issues in specialization in nursingRegister Today!
- by Norazizahi Mar 3, '11hi friends,
i need help for my presentation, ideas from all of you regarding issues in specialization in nursing carrier are welcome.
- Mar 3, '11 by etaoinshrdluRNSorry, but your question is so general, I'm pretty sure no one knows what to address.
- Mar 3, '11 by mentalhealthRNMy guess is issues that nurses may have when they choose a specialized area of nursing like psych or OB. ??? Well having worked in two very specialized areas I can tell you my experiences and things I heard from others.
In OB I found that of the nurses that went straight into OB out of school and had been there for a long time, either they had regrets that they never had tried any other area of nursing and felt that it had been too long for them to feel comfortable doing anything else.....or they only ever wanted to do OB and couldn't ever imagine doing anything else and loved it. Kinda the same for psych. I remember when I started in L&D right out of school I loved it at first and when I started to think about all that I had learned in school and hadn't used I started to wonder. I talked to a lot of the nurses and they told me that usually you know in the first few months.....if you can't see yourself doing that forever then you should leave before it's too late and you feel like you can't, like you waited too long and no longer feel comfortable doing other things. I took their advice and l left after 6 months. I knew I couldn't do it forever. I went and tried a few different things until I decided to try psych nursing and doing that I found I could see myself doing it forever. So I think if you find your niche and you are happy there is nothing wrong with working in a specialized area. Not sure if this is what you were looking for but.......hope it helps.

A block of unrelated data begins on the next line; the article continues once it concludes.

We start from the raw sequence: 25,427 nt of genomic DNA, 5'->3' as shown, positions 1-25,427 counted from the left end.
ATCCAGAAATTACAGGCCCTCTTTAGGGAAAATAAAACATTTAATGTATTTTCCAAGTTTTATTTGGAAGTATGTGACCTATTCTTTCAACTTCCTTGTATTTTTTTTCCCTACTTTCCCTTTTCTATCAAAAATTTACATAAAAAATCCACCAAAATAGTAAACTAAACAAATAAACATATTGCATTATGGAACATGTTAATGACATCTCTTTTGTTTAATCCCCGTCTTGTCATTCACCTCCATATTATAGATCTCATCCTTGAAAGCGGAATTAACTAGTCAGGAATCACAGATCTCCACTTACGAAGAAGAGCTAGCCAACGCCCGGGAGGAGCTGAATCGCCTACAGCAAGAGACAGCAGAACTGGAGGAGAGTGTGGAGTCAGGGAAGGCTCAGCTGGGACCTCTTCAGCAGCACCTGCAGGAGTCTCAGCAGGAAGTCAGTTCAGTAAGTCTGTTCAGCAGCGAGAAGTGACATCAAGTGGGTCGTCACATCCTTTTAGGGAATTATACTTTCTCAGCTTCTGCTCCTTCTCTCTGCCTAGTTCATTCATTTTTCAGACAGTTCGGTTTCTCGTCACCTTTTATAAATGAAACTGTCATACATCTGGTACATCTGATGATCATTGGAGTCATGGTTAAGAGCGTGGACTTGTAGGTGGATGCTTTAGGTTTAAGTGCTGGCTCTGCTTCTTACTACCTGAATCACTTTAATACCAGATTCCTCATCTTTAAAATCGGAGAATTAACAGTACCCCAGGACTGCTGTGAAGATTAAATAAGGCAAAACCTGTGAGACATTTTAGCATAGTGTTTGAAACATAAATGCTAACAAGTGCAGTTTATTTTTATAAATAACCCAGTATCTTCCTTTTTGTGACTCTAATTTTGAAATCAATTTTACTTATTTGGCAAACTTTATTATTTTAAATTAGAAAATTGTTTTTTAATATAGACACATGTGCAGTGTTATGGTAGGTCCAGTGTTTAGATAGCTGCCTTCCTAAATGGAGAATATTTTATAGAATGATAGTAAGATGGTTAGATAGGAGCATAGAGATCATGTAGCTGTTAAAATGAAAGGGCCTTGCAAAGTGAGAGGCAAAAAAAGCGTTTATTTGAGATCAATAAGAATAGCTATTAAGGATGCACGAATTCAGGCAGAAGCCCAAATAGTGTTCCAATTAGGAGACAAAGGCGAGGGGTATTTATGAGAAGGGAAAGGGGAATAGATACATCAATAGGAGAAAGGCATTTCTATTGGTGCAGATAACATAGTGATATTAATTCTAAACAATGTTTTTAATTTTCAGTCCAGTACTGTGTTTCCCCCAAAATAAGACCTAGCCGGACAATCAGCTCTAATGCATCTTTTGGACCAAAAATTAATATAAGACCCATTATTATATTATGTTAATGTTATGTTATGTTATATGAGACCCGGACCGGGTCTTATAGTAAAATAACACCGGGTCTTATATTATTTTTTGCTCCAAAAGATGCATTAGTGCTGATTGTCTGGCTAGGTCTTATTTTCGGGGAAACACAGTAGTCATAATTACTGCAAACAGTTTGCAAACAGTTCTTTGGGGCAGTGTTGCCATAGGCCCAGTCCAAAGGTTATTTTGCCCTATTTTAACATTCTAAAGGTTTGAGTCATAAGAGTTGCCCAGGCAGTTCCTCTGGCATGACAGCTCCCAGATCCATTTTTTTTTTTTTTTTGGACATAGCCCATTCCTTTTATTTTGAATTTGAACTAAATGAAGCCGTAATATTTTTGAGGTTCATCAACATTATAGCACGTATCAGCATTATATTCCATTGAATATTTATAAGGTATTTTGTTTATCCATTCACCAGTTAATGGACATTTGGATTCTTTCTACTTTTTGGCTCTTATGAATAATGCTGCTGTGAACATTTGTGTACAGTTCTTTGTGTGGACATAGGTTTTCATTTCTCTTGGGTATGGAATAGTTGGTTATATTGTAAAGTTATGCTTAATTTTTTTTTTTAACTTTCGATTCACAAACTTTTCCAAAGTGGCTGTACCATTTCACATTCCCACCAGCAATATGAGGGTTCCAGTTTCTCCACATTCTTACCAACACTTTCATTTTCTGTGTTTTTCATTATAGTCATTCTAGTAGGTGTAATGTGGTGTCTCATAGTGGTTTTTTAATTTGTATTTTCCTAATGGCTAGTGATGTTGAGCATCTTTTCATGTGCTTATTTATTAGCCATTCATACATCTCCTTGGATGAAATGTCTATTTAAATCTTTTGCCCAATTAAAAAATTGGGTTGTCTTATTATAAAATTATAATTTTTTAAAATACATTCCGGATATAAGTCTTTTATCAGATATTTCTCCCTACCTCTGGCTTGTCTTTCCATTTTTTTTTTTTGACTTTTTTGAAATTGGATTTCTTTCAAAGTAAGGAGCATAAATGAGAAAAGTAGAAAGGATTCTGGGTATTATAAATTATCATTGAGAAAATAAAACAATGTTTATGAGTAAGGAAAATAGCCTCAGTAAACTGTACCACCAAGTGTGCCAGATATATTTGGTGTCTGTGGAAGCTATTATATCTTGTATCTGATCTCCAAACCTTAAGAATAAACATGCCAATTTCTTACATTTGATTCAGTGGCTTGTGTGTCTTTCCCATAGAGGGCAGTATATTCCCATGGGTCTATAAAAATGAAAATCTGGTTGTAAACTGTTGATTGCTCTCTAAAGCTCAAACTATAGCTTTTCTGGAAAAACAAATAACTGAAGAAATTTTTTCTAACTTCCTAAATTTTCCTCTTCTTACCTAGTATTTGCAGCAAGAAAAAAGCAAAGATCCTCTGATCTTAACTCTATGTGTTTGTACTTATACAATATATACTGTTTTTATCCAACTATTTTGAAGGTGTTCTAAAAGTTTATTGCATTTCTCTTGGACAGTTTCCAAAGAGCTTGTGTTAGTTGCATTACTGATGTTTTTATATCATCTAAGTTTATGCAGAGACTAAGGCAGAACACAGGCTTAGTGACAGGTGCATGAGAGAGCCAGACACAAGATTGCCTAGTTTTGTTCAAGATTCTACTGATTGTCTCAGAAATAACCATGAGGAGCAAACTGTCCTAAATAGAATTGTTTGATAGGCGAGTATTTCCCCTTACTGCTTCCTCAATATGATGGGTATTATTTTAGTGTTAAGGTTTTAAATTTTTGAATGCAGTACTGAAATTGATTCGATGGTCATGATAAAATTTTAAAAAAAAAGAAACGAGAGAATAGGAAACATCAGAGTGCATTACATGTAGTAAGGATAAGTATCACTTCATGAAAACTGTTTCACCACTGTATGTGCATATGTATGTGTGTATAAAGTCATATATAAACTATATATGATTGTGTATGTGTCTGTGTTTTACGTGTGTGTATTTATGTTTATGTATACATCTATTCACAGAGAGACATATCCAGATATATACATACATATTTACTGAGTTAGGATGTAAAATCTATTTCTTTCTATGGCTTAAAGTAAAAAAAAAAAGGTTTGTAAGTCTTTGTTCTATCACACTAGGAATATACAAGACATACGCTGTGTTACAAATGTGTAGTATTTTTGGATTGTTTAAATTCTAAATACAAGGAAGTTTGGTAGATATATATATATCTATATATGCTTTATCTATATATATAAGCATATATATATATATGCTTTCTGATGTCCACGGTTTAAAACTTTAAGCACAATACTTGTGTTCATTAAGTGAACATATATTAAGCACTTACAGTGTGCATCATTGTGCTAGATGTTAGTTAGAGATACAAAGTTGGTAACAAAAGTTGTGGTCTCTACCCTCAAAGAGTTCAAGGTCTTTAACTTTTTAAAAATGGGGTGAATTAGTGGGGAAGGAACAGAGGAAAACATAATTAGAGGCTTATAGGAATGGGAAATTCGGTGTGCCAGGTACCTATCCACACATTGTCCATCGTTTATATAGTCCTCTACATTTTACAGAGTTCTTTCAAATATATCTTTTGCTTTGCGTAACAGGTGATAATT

- Mar 3, '11 by PopwhizbangzWhat's your question?
- Mar 3, '11 by solneeshkaI would think the biggest issue is that the more you specialize, the less opportunity you have to move into some other aspect of nursing in the future. For all of those new grads who think that working on the floor is the worst thing that could possibly happen to them, it's actually the best thing they could do for their career. Even if they specialize after that, they will be able to call on their floor skills if needed (such as if they want to change specialties). I work in the OR, but I worked on the floor first. When I was still on the floor, I shadowed with a nurse who had started out in the OR only a year earlier. She told me she had no idea where her stethoscope was anymore and didn't think she could take a manual blood pressure if she had to. She said it like she was really proud of it! But she's going to have some problems if she ever decides she'd like to move out of the OR.
- Mar 6, '11 by ok2bmeI agree with everyone else. I specialized in psych right out of school. I love it and don't want to do anything else. The city I am moving to has plenty of psych jobs. The problem is..they are located on psych floors in general hospitals and the nurses occasionally have to float to Med/Surg. I don't have this issue currently because I am in a psych only hospital. I am terrified to float. I am looking at refresher courses, and I have only been out of school a year! I am a good psych nurse, but I am not a versatile nurse anymore.
My advice to new grads..follow your bliss. I did it with no regrets. But do consider the fact that you may lose your general knowledge and skill base.